Sudden Infant Death Syndrome: Causes, Risk factors and Tips to Help Prevent SIDS Update 06/2024

Sudden infant death syndrome (SIDS) is a syndrome in which a healthy baby under the age of a year suddenly dies while sleeping for no apparent reason. It is also referred to as “crib death” since newborns commonly die in their cribs when they are suffering from SIDS.

An infant’s brain’s part that governs respiration and waking from sleep may be defective in SIDS deaths, according to preliminary research.

Some elements that may increase the risk to newborns have been uncovered by researchers. In addition, they’ve found steps you may take to help prevent SIDS in your child. When it comes to putting your kid to sleep, placing him or her on their back is probably the most crucial.

What Is SIDS?

The unexpected and unexplained death of a newborn under the age of one year is known as Sudden Infant Death Syndrome (SIDS). Since most SIDS deaths occur when a child is sleeping, it is commonly referred to as “crib death.”

Who Is at Risk for SIDS?

Temperatures drop below 32 degrees Fahrenheit are associated with a spike in the number of deaths from Sudden Infant Death Syndrome (SIDS).

SIDS may be more likely to strike a baby if:

  • During and after her pregnancy, their mother smoked, drank, or used drugs.
  • Unfortunately, their mother had subpar prenatal care.
  • It is possible that they were born preterm or with a low birth weight.
  • There is a history of SIDS in the family.
  • When they were born, their mothers were all under the age of twenty.
  • Their exposure to tobacco smoke begins before conception.
  • They get too hot to handle.

Symptoms are used by doctors to diagnose the majority of health issues. When all other causes of death have been ruled out, SIDS is identified. True SIDS deaths can be distinguished from those caused from accidents, maltreatment or previously undetected cardiac abnormalities.

Why Is SIDS Dangerous?

When a baby is put to sleep on its stomach, it is more likely to die from Sudden Infant Death Syndrome (SIDS). It’s also a bad idea to put babies to sleep on their sides. When a baby is sleeping, he or she can easily roll over to the belly from the side.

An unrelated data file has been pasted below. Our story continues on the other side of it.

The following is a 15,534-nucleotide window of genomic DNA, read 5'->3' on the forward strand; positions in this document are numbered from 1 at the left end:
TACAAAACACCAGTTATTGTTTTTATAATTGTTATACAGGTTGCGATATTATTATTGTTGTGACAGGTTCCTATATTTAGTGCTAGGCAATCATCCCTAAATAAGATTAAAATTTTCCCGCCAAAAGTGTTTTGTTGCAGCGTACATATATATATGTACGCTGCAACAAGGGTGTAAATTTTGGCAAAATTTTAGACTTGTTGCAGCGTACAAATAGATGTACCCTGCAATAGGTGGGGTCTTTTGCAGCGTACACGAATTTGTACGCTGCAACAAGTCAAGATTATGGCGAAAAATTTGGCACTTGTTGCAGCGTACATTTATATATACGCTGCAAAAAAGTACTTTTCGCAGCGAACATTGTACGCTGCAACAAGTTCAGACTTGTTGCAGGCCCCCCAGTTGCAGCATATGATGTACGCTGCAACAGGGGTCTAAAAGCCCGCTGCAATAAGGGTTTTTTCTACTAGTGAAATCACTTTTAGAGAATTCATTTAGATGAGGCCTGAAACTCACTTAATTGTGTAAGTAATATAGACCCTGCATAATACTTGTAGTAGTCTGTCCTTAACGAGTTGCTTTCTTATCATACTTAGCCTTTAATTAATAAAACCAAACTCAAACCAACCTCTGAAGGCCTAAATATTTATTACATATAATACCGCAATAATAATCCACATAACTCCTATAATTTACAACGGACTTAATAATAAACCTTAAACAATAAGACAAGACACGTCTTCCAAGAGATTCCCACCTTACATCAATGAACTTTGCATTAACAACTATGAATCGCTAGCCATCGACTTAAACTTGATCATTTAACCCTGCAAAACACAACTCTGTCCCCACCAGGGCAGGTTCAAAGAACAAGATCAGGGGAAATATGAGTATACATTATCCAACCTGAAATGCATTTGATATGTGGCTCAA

The airway may become obstructed if you sleep on your stomach, according to some researchers. In particular if the infant is resting on a soft mattress or with blankets, stuffed toys, or a cushion near their face, stomach-sleeping can promote “rebreathing” (when babies breathe in their own exhaled air). Re-inhaling exhaled air reduces oxygen levels and increases carbon dioxide levels.
SIDS (Sudden Infant Death Syndrome): Risks and Prevention | Pampers

An abnormality in the brain that controls breathing and awakening may be a contributing factor in SIDS deaths in infants. In order to receive more oxygen, a baby’s brain normally makes him wake up and cry if he is inhaling stale air or otherwise not getting enough. Oxygen levels will drop and CO2 levels will rise if this signal is not picked up by the brain.

When the American Academy of Pediatrics’ “Back to Sleep” campaign was launched in response, it was suggested that all healthy newborns younger than one year old sleep on their backs.

As long as they are under the age of 12 months, babies should be laid on their backs when sleeping. There’s nothing wrong with older infants not sleeping on their backs all night long. If a baby is able to roll from front to back and back to front regularly, they can sleep in any position they like. There is no need to employ positioners or other devices that promise to minimize the risk of SIDS.

Common Concerns

When it comes to children, some parents may be concerned about “flat head syndrome” (positional plagiocephaly). When a baby spends a lot of time on their backs, they can develop a flat patch on the back of their heads. This has been more widespread after the “Back to Sleep” campaign. However, adjusting a baby’s crib position and allowing for more supervised “tummy time” when they are awake are simple ways to alleviate the problem.

Some parents may be concerned about their newborns choking on spit-up or vomit if they are put to sleep on their backs. For healthy newborns and most babies with gastroesophageal reflux (GER), there is no increased risk of choking when they sleep on their backs. Children with certain types of uncommon airway disorders may need to be put to sleep on their stomachs by doctors.

If parents are unsure about the best way to put their baby to sleep, they should consult with their child’s pediatrician.


SIDS can be exacerbated by a combination of physical and sleep environment variables. Children’s characteristics differ from one another in this regard.

Fighting Sudden Infant Death Syndrome one sleeper at a time |

Physical factors

SIDS is connected with a number of physical characteristics, including:

  • Deficiencies in the functioning of the brain. Some babies are born with conditions that increase their risk of SIDS death. Many of these infants lack the maturity of the brain’s part that controls breathing and arousal from sleep.
  • Low weight at birth. When a kid is born early or is part of a multiple birth, his or her brain may not have fully formed, making it more difficult for him or her to govern basic activities like breathing and heart rate.
  • Infection of the lungs. A recent cold may have contributed to breathing difficulties in many SIDS victims.

Sleep environmental factors